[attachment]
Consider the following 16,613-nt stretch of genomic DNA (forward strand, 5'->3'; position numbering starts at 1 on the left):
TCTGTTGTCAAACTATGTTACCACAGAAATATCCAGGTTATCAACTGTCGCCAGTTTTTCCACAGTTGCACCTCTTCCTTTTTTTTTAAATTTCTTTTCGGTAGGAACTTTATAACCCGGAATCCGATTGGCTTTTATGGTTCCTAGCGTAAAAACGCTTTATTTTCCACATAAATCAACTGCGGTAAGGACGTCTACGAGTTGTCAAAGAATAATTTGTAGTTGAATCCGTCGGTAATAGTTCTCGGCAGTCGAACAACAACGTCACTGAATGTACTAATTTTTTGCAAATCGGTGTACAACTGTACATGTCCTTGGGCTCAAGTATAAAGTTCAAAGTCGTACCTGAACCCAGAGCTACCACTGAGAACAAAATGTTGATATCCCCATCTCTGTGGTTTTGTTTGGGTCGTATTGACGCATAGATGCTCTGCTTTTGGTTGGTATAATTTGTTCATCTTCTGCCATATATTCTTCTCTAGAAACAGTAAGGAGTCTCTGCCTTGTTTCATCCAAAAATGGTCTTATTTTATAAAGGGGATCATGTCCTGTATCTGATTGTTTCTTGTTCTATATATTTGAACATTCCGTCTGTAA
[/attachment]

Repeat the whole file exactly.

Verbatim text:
Consider the following 16,613-nt stretch of genomic DNA (forward strand, 5'->3'; position numbering starts at 1 on the left):
TCTGTTGTCAAACTATGTTACCACAGAAATATCCAGGTTATCAACTGTCGCCAGTTTTTCCACAGTTGCACCTCTTCCTTTTTTTTTAAATTTCTTTTCGGTAGGAACTTTATAACCCGGAATCCGATTGGCTTTTATGGTTCCTAGCGTAAAAACGCTTTATTTTCCACATAAATCAACTGCGGTAAGGACGTCTACGAGTTGTCAAAGAATAATTTGTAGTTGAATCCGTCGGTAATAGTTCTCGGCAGTCGAACAACAACGTCACTGAATGTACTAATTTTTTGCAAATCGGTGTACAACTGTACATGTCCTTGGGCTCAAGTATAAAGTTCAAAGTCGTACCTGAACCCAGAGCTACCACTGAGAACAAAATGTTGATATCCCCATCTCTGTGGTTTTGTTTGGGTCGTATTGACGCATAGATGCTCTGCTTTTGGTTGGTATAATTTGTTCATCTTCTGCCATATATTCTTCTCTAGAAACAGTAAGGAGTCTCTGCCTTGTTTCATCCAAAAATGGTCTTATTTTATAAAGGGGATCATGTCCTGTATCTGATTGTTTCTTGTTCTATATATTTGAACATTCCGTCTGTAA